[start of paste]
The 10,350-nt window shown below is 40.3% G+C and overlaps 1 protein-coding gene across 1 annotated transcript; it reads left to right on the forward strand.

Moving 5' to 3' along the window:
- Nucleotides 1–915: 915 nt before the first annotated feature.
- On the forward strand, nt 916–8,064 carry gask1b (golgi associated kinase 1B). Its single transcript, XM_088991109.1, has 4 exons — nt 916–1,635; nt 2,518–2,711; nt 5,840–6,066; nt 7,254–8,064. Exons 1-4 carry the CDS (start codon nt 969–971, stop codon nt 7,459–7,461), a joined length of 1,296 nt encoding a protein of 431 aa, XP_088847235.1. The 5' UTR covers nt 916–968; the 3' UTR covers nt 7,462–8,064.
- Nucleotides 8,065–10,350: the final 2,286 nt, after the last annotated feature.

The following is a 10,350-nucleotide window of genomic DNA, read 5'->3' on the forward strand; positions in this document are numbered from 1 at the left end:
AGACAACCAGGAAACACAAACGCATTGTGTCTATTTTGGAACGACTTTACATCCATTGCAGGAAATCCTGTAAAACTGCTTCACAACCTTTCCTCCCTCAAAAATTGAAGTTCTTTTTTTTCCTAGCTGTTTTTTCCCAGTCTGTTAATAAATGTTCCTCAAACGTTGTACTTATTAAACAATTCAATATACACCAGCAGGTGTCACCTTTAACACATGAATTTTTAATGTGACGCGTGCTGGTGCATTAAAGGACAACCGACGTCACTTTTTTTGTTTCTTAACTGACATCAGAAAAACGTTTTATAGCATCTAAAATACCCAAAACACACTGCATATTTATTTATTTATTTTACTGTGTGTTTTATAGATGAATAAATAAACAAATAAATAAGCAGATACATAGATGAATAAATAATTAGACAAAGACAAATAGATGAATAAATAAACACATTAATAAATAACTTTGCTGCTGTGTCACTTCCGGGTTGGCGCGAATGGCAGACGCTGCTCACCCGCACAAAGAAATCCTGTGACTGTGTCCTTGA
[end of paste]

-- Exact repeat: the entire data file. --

The 10,350-nt window shown below is 40.3% G+C and overlaps 1 protein-coding gene across 1 annotated transcript; it reads left to right on the forward strand.

Moving 5' to 3' along the window:
- Nucleotides 1–915: 915 nt before the first annotated feature.
- On the forward strand, nt 916–8,064 carry gask1b (golgi associated kinase 1B). Its single transcript, XM_088991109.1, has 4 exons — nt 916–1,635; nt 2,518–2,711; nt 5,840–6,066; nt 7,254–8,064. Exons 1-4 carry the CDS (start codon nt 969–971, stop codon nt 7,459–7,461), a joined length of 1,296 nt encoding a protein of 431 aa, XP_088847235.1. The 5' UTR covers nt 916–968; the 3' UTR covers nt 7,462–8,064.
- Nucleotides 8,065–10,350: the final 2,286 nt, after the last annotated feature.

The following is a 10,350-nucleotide window of genomic DNA, read 5'->3' on the forward strand; positions in this document are numbered from 1 at the left end:
AGACAACCAGGAAACACAAACGCATTGTGTCTATTTTGGAACGACTTTACATCCATTGCAGGAAATCCTGTAAAACTGCTTCACAACCTTTCCTCCCTCAAAAATTGAAGTTCTTTTTTTTCCTAGCTGTTTTTTCCCAGTCTGTTAATAAATGTTCCTCAAACGTTGTACTTATTAAACAATTCAATATACACCAGCAGGTGTCACCTTTAACACATGAATTTTTAATGTGACGCGTGCTGGTGCATTAAAGGACAACCGACGTCACTTTTTTTGTTTCTTAACTGACATCAGAAAAACGTTTTATAGCATCTAAAATACCCAAAACACACTGCATATTTATTTATTTATTTTACTGTGTGTTTTATAGATGAATAAATAAACAAATAAATAAGCAGATACATAGATGAATAAATAATTAGACAAAGACAAATAGATGAATAAATAAACACATTAATAAATAACTTTGCTGCTGTGTCACTTCCGGGTTGGCGCGAATGGCAGACGCTGCTCACCCGCACAAAGAAATCCTGTGACTGTGTCCTTGA